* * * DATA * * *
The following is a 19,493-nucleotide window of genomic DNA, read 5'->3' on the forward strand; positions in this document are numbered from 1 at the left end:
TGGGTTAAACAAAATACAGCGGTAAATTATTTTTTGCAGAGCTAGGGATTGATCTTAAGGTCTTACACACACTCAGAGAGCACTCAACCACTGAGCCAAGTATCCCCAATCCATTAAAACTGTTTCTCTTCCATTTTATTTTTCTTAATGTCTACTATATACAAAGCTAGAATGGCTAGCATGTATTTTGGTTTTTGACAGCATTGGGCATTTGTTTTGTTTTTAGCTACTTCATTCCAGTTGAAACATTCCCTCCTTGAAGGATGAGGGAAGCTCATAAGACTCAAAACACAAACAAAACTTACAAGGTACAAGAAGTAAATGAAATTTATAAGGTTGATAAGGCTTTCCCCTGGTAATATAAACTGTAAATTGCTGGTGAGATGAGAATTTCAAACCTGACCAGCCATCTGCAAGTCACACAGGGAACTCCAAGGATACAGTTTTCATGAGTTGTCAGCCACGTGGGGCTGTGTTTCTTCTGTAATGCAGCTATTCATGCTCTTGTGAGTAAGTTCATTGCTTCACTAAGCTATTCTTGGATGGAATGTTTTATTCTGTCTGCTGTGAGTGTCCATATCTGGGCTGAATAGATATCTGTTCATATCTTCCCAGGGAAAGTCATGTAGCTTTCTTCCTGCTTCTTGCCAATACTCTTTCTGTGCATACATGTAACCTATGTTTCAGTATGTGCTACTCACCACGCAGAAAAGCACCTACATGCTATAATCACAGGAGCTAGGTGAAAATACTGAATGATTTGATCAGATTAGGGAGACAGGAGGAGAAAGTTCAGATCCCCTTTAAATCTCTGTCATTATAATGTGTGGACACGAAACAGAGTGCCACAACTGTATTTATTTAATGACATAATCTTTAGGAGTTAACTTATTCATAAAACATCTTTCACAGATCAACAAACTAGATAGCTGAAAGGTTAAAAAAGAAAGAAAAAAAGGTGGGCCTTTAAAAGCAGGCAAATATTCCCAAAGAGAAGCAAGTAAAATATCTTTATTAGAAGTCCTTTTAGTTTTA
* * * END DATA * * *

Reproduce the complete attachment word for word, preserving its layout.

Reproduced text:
The following is a 19,493-nucleotide window of genomic DNA, read 5'->3' on the forward strand; positions in this document are numbered from 1 at the left end:
TGGGTTAAACAAAATACAGCGGTAAATTATTTTTTGCAGAGCTAGGGATTGATCTTAAGGTCTTACACACACTCAGAGAGCACTCAACCACTGAGCCAAGTATCCCCAATCCATTAAAACTGTTTCTCTTCCATTTTATTTTTCTTAATGTCTACTATATACAAAGCTAGAATGGCTAGCATGTATTTTGGTTTTTGACAGCATTGGGCATTTGTTTTGTTTTTAGCTACTTCATTCCAGTTGAAACATTCCCTCCTTGAAGGATGAGGGAAGCTCATAAGACTCAAAACACAAACAAAACTTACAAGGTACAAGAAGTAAATGAAATTTATAAGGTTGATAAGGCTTTCCCCTGGTAATATAAACTGTAAATTGCTGGTGAGATGAGAATTTCAAACCTGACCAGCCATCTGCAAGTCACACAGGGAACTCCAAGGATACAGTTTTCATGAGTTGTCAGCCACGTGGGGCTGTGTTTCTTCTGTAATGCAGCTATTCATGCTCTTGTGAGTAAGTTCATTGCTTCACTAAGCTATTCTTGGATGGAATGTTTTATTCTGTCTGCTGTGAGTGTCCATATCTGGGCTGAATAGATATCTGTTCATATCTTCCCAGGGAAAGTCATGTAGCTTTCTTCCTGCTTCTTGCCAATACTCTTTCTGTGCATACATGTAACCTATGTTTCAGTATGTGCTACTCACCACGCAGAAAAGCACCTACATGCTATAATCACAGGAGCTAGGTGAAAATACTGAATGATTTGATCAGATTAGGGAGACAGGAGGAGAAAGTTCAGATCCCCTTTAAATCTCTGTCATTATAATGTGTGGACACGAAACAGAGTGCCACAACTGTATTTATTTAATGACATAATCTTTAGGAGTTAACTTATTCATAAAACATCTTTCACAGATCAACAAACTAGATAGCTGAAAGGTTAAAAAAGAAAGAAAAAAAGGTGGGCCTTTAAAAGCAGGCAAATATTCCCAAAGAGAAGCAAGTAAAATATCTTTATTAGAAGTCCTTTTAGTTTTA